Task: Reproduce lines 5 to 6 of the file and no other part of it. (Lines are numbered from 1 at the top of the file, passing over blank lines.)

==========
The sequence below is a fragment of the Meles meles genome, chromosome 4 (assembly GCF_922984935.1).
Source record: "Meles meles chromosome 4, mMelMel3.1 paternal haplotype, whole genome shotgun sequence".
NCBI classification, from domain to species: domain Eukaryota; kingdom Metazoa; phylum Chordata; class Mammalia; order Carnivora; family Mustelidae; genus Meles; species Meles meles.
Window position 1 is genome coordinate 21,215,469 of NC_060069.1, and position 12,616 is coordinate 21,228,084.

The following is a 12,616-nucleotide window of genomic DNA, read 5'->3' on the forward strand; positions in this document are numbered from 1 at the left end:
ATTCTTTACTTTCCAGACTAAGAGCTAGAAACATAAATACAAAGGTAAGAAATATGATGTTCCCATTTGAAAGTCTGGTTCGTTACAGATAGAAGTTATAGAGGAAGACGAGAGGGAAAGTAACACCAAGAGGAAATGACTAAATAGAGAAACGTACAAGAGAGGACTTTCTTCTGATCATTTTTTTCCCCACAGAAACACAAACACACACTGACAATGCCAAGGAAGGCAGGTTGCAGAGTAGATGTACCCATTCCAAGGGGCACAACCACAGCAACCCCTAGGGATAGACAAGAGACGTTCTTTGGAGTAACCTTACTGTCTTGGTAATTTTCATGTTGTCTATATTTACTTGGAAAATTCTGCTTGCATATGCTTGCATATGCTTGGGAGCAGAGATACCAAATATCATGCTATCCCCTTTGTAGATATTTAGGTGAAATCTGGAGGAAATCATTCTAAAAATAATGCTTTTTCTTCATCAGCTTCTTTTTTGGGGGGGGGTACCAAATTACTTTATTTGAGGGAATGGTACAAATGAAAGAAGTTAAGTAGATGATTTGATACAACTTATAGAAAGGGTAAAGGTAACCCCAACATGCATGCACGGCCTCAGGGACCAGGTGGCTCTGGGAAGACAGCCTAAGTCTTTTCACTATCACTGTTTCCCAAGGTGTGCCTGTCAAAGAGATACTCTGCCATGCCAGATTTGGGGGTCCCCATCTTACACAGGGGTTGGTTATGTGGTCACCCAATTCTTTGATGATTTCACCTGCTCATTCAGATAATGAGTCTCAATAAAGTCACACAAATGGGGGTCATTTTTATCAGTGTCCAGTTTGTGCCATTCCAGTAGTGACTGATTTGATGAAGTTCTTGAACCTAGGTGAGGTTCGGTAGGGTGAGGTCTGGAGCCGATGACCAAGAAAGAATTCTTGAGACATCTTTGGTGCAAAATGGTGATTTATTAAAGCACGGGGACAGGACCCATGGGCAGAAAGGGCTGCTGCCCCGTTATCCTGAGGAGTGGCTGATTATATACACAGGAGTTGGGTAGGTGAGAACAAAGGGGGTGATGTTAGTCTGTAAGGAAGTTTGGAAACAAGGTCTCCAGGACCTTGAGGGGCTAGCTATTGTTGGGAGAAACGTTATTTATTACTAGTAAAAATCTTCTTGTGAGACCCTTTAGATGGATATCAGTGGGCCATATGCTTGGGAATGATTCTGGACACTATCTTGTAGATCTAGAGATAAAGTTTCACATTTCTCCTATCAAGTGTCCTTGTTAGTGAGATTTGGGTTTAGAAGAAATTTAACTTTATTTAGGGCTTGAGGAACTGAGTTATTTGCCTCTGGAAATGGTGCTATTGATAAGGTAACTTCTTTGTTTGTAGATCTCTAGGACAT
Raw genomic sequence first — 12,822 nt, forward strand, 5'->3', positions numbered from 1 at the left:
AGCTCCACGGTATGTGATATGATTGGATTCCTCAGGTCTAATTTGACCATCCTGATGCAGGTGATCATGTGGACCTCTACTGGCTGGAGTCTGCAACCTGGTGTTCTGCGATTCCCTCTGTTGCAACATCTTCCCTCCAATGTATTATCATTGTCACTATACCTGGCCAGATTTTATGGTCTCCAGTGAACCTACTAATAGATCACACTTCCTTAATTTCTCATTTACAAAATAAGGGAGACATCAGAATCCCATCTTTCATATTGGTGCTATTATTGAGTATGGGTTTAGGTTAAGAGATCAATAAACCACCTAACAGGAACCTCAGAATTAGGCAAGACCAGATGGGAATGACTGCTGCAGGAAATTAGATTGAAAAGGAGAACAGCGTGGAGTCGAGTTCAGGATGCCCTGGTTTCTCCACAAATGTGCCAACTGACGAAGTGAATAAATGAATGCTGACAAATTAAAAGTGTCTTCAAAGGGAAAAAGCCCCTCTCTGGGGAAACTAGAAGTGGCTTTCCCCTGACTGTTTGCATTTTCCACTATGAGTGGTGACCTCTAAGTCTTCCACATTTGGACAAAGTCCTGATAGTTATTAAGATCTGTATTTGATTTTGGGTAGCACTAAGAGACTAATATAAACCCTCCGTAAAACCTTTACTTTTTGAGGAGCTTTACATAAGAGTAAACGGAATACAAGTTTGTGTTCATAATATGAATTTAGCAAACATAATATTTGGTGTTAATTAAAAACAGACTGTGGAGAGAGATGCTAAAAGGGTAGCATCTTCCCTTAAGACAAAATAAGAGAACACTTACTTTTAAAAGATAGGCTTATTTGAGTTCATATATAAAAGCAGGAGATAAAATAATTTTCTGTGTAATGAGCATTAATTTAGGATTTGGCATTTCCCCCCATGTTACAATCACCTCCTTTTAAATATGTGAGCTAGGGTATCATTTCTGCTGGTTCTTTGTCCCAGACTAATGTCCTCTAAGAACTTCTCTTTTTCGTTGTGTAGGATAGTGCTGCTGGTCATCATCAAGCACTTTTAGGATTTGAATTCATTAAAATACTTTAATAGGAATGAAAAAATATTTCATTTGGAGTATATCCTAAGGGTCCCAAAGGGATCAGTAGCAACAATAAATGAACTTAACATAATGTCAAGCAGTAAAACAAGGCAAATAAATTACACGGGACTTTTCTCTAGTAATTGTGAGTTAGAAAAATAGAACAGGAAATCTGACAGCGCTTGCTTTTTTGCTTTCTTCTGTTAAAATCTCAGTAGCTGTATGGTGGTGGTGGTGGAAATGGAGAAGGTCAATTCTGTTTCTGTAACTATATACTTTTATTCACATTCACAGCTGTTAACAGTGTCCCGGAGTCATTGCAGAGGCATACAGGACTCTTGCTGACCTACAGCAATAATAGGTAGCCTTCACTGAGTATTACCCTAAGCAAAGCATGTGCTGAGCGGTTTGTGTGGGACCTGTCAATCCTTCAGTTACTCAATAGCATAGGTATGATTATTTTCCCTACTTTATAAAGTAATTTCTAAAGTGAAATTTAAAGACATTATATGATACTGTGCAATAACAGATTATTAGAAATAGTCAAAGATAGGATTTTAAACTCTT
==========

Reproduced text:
The following is a 12,616-nucleotide window of genomic DNA, read 5'->3' on the forward strand; positions in this document are numbered from 1 at the left end:
ATTCTTTACTTTCCAGACTAAGAGCTAGAAACATAAATACAAAGGTAAGAAATATGATGTTCCCATTTGAAAGTCTGGTTCGTTACAGATAGAAGTTATAGAGGAAGACGAGAGGGAAAGTAACACCAAGAGGAAATGACTAAATAGAGAAACGTACAAGAGAGGACTTTCTTCTGATCATTTTTTTCCCCACAGAAACACAAACACACACTGACAATGCCAAGGAAGGCAGGTTGCAGAGTAGATGTACCCATTCCAAGGGGCACAACCACAGCAACCCCTAGGGATAGACAAGAGACGTTCTTTGGAGTAACCTTACTGTCTTGGTAATTTTCATGTTGTCTATATTTACTTGGAAAATTCTGCTTGCATATGCTTGCATATGCTTGGGAGCAGAGATACCAAATATCATGCTATCCCCTTTGTAGATATTTAGGTGAAATCTGGAGGAAATCATTCTAAAAATAATGCTTTTTCTTCATCAGCTTCTTTTTTGGGGGGGGGTACCAAATTACTTTATTTGAGGGAATGGTACAAATGAAAGAAGTTAAGTAGATGATTTGATACAACTTATAGAAAGGGTAAAGGTAACCCCAACATGCATGCACGGCCTCAGGGACCAGGTGGCTCTGGGAAGACAGCCTAAGTCTTTTCACTATCACTGTTTCCCAAGGTGTGCCTGTCAAAGAGATACTCTGCCATGCCAGATTTGGGGGTCCCCATCTTACACAGGGGTTGGTTATGTGGTCACCCAATTCTTTGATGATTTCACCTGCTCATTCAGATAATGAGTCTCAATAAAGTCACACAAATGGGGGTCATTTTTATCAGTGTCCAGTTTGTGCCATTCCAGTAGTGACTGATTTGATGAAGTTCTTGAACCTAGGTGAGGTTCGGTAGGGTGAGGTCTGGAGCCGATGACCAAGAAAGAATTCTTGAGACATCTTTGGTGCAAAATGGTGATTTATTAAAGCACGGGGACAGGACCCATGGGCAGAAAGGGCTGCTGCCCCGTTATCCTGAGGAGTGGCTGATTATATACACAGGAGTTGGGTAGGTGAGAACAAAGGGGGTGATGTTAGTCTGTAAGGAAGTTTGGAAACAAGGTCTCCAGGACCTTGAGGGGCTAGCTATTGTTGGGAGAAACGTTATTTATTACTAGTAAAAATCTTCTTGTGAGACCCTTTAGATGGATATCAGTGGGCCATATGCTTGGGAATGATTCTGGACACTATCTTGTAGATCTAGAGATAAAGTTTCACATTTCTCCTATCAAGTGTCCTTGTTAGTGAGATTTGGGTTTAGAAGAAATTTAACTTTATTTAGGGCTTGAGGAACTGAGTTATTTGCCTCTGGAAATGGTGCTATTGATAAGGTAACTTCTTTGTTTGTAGATCTCTAGGACAT